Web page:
Students and teacher responses to a unit of student-designed games
AbstractBackground: Despite the support in primary education that student-designed games enhance student contextualisation of skills and tactics, there has been little support in secondary education, nor any empirical research exploring these claims. This paper attempts to rekindle these beliefs and explores the use of student-designed games in an English secondary school. Aim: To provide a detailed account of classes of secondary students designing their own games, and to investigate their responses to the games-making process. Method: Two classes of boys (aged 14–16) at a school in England participated in the study. Each class was divided into three teacher-selected teams and attended one lesson per week, each lasting 40 minutes, for seven weeks. Lessons were adapted to give students four phases of development: a 2-week library-based planning and wiki construction phase; a 1-week outdoor modification and wiki update phase; three weeks of trials of the games with a wiki refinement phase; and a 1-week game and wiki finalization phase. In this time frame the pupils involved were challenged to design an invasion game that would be played in a subsequent unit. Data consisted of: teacher post-teaching reflections, interviews between a professor-researcher and the on-site participants, observations and analysis of wikis. Data analysis occurred on three levels. The first aspect was immediate and ongoing by the teacher-researcher to meet the ‘on the spot’ learning needs of his students. Secondly, the professor-researcher aided the teacher-researcher in systematic collection, organisation and analyses. Thirdly, peer debriefing occurred in which the research team analysed and critiqued the data during the collection and writing processes. Results: We found that students ‘bought into’ the process of games-making, were afforded an inclusive voice and worked as teams. Furthermore they engaged in immediate searches for innovation which were influenced by popular media, and shared ideas and learning with others to a degree that allowed them to exclude problematic skills. However, there was student frustration induced by watching others failing to properly play these games. Conclusions: We concluded that student-designed games ‘freed’ children to define competition at their own developmental level. This paper shows that by trusting pupils and supporting them to be creative in the games that they play it is possible to gain an insight into the processes by which students apply their knowledge about physical education.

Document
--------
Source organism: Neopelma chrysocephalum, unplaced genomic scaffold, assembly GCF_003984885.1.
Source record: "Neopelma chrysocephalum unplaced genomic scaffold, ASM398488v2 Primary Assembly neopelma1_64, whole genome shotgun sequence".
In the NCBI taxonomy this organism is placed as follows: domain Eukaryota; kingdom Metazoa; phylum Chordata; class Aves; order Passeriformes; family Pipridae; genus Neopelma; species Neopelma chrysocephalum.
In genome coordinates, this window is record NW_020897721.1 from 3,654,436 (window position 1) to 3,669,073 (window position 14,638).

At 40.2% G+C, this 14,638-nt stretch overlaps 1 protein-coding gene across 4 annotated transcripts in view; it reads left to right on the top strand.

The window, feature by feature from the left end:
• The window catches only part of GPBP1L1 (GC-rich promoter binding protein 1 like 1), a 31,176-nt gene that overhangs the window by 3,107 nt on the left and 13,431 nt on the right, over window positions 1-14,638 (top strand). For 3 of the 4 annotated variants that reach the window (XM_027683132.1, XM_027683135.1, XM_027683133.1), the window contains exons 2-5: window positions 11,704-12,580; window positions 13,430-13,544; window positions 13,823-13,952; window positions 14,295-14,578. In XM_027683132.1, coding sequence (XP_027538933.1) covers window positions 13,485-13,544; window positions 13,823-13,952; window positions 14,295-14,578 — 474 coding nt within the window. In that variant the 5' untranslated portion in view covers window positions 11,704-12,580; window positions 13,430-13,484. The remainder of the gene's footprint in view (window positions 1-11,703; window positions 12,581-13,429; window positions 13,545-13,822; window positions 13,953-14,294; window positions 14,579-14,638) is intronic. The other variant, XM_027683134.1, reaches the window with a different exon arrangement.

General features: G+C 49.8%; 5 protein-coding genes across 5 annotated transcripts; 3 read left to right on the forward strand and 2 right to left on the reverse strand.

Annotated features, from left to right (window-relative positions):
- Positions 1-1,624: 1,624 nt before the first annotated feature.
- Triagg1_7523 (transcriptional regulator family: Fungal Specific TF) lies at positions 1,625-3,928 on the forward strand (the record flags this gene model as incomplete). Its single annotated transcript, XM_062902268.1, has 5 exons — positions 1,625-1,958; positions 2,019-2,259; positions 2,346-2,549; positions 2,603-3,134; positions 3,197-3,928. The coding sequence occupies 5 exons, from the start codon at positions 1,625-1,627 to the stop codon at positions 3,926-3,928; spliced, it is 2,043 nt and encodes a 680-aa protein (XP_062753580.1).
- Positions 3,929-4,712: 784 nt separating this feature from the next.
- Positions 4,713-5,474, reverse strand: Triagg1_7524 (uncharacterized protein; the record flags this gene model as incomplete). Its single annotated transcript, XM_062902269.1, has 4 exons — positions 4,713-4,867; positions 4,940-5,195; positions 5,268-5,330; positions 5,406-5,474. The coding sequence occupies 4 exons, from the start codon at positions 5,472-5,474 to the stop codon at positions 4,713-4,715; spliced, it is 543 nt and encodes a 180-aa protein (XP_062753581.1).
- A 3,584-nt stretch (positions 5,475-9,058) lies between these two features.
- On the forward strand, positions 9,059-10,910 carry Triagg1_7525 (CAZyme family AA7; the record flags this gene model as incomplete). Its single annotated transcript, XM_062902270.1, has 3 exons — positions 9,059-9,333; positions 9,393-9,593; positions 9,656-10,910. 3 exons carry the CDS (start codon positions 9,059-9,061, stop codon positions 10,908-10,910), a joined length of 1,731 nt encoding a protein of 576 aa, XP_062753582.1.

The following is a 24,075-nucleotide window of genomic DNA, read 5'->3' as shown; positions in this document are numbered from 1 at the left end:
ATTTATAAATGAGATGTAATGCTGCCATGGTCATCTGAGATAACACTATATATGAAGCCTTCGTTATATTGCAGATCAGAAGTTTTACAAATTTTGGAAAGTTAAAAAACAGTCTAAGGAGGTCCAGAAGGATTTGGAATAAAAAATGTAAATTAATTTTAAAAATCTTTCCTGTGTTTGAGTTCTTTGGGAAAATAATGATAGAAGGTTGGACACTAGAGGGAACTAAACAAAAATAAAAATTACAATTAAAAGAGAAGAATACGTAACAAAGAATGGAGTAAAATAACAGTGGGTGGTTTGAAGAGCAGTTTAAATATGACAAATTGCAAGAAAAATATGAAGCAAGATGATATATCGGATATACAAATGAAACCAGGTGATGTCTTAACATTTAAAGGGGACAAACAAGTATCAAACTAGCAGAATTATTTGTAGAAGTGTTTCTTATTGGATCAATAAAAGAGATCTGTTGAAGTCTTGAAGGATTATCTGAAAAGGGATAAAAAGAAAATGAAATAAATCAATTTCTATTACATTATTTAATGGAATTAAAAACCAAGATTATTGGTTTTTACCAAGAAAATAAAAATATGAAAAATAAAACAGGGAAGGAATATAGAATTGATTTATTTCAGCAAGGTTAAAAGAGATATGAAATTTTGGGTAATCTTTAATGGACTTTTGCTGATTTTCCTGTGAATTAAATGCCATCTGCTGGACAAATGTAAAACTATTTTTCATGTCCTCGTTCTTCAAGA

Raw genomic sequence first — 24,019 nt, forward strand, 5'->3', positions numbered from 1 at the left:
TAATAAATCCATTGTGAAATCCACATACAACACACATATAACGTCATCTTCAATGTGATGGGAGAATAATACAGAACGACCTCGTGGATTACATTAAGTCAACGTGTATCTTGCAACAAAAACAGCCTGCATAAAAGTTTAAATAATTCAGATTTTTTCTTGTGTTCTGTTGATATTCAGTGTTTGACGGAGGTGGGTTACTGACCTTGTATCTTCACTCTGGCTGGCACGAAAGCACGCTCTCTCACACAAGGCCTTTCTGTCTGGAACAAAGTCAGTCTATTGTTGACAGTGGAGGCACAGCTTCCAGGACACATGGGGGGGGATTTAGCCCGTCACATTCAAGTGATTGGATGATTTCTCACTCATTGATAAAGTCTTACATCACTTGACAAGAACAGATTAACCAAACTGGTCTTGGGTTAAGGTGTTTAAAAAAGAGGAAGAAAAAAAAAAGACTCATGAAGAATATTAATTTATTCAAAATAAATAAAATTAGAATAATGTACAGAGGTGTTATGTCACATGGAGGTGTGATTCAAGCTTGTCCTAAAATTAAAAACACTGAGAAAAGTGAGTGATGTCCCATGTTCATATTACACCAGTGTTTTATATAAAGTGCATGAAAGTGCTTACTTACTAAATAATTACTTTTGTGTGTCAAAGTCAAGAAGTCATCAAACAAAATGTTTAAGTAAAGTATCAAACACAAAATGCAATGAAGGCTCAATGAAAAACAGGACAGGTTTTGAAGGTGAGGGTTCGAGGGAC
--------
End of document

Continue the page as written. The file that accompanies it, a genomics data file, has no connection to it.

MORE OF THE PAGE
CitationCasey, A. and Hastie, P.A. (2011) 'Students and teacher responses to a unit of student-designed games', Physical Education & Sport Pedagogy, 16(3), pp 295-312.